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Fal Oyster (United Kingdom)

The Fal estuary in Cornwall has the only stock of native oysters fished entirely by man and wind power using sailboats and haul-towed punts.

The wild oysters belong to the ostrea edulis species, they live on the river bed or on the layer of shells deposited there. A law dating back to 1868 makes it illegal to gather them with mechanical means or from crafts other than sail boats or haul-tow punts. The fleet of oyster fishing boats, governed by the Truro Harbour Authority, operates out of Mylor Harbour in Cornwall. It is the last fleet in the UK to be made up entirely of sail boats and haul-tow punts, and the only one in Europe that is used for commercial purposes. The oyster gatherers and the Port of Truro Oyster Fishermen's Protection Association have drawn up regulations to protect this local resource.


The fishermen use small hand - operated dredges, only capture molluscs with a shell larger than five centimetres in diameter, and operate within a very short fishing season. At the end of the dredge, they return to port and sell the oysters to the wholesalers (there are four along the Fal & Helford Rivers), who clean and grade the oysters ready to be sold to restaurant owners and shops locally, nationally and internationally. Fal Oysters have a more resistant texture to the bite and flesh sweeter than other species and are sought-after for their famously exquisite flavour: fresh, clean and delicate with a strong mineral finish.

The Presidium


Despite sustainability measures and the abundant supply, the Fal oyster fishery risks extinction because it is threatened by competition in its environment from non-native species, the slipper limpets. Stocks are also being damaged by the moorings of recreational yachts. As a low-volume catch, poor pay can discourage young people from taking up the craft.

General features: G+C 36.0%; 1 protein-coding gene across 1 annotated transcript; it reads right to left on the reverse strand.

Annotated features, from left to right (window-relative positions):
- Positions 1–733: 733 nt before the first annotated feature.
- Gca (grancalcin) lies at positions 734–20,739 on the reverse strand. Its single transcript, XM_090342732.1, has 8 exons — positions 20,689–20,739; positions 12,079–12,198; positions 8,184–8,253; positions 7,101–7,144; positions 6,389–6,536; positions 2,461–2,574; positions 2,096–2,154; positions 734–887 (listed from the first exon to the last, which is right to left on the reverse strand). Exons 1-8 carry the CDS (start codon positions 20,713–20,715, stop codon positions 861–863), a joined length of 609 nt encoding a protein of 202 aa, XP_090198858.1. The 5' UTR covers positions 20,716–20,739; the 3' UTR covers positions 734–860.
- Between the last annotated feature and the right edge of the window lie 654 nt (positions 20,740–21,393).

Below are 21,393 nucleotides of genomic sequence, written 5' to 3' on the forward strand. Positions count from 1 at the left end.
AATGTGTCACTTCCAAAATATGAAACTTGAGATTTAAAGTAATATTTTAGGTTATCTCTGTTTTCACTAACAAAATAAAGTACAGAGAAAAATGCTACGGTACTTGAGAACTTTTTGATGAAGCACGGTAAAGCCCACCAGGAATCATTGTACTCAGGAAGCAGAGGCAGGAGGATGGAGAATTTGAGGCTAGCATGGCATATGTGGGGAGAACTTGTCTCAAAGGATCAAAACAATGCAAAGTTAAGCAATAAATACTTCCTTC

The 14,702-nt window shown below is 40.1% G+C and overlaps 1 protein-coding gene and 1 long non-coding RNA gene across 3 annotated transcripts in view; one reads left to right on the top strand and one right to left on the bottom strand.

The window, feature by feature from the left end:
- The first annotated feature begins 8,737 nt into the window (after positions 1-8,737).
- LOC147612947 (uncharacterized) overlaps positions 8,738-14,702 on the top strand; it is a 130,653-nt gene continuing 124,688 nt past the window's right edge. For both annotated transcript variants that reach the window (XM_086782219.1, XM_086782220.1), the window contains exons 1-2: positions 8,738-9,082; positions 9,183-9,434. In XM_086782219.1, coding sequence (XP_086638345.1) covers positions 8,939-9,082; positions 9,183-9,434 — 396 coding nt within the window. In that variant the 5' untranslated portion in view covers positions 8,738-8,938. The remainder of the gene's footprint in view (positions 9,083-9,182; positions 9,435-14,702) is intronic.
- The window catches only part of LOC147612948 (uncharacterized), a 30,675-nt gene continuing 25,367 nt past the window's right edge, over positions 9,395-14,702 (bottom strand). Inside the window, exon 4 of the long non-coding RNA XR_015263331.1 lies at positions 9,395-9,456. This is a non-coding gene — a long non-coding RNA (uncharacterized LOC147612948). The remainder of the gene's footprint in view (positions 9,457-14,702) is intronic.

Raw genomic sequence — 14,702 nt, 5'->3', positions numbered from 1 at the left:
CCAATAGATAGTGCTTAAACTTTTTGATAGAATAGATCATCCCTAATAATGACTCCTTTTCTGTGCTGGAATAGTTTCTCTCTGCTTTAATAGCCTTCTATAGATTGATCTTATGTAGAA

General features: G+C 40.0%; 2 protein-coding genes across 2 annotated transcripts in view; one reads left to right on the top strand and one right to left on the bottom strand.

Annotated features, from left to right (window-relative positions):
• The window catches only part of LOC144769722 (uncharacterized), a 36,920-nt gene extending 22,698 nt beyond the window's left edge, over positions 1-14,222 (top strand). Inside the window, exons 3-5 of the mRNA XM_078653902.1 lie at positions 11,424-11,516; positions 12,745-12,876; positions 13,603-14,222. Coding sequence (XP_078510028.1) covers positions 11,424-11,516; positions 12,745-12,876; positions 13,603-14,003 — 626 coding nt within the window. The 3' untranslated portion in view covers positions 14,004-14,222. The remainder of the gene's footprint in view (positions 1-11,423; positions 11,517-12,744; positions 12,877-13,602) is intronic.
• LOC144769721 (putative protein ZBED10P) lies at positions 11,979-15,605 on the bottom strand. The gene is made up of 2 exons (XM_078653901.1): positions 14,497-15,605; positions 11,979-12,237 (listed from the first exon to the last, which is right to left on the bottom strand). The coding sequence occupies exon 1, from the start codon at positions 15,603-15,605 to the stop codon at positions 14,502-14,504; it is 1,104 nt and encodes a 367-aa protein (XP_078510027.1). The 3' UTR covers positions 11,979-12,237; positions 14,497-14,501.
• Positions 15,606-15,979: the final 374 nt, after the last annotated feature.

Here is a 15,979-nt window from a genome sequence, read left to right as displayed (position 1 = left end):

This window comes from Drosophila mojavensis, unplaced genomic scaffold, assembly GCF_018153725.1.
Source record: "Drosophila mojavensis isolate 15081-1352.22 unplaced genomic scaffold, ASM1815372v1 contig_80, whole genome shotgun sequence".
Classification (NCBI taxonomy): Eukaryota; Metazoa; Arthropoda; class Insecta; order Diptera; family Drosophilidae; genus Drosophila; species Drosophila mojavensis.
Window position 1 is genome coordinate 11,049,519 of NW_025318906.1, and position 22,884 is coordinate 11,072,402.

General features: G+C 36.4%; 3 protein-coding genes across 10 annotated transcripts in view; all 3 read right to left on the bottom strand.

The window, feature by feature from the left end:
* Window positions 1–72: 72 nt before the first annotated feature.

The objective of the Presidium is to ensure that the fishermen and wholesalers get the best possible price for their oysters. It will endeavour to develop the product better at the local level by creating a recognisable logo and promoting the distinctive gastronomic characteristics of the oysters.


To this end, for the past eleven years the town has organised the Falmouth Oyster Festival, which takes place in October, to coincide with the start
of the native oyster season.

Production area
Fal River estuary, county of Cornwall, England

Presidium Coordinator
Clare Leverton
tel. +44 7811323920
levertonclare@googlemail.com

 


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In this section, we'll be celebrating all the men and women in our networks: fishermen and fisherwomen, fish farmers, cooks, consumers, journalists, educators, volunteers, convivium members and many more, who are all taking big or small steps towards producing and consuming fish responsibly.

To tell us your story, write to: slowfish@slowfood.com

 

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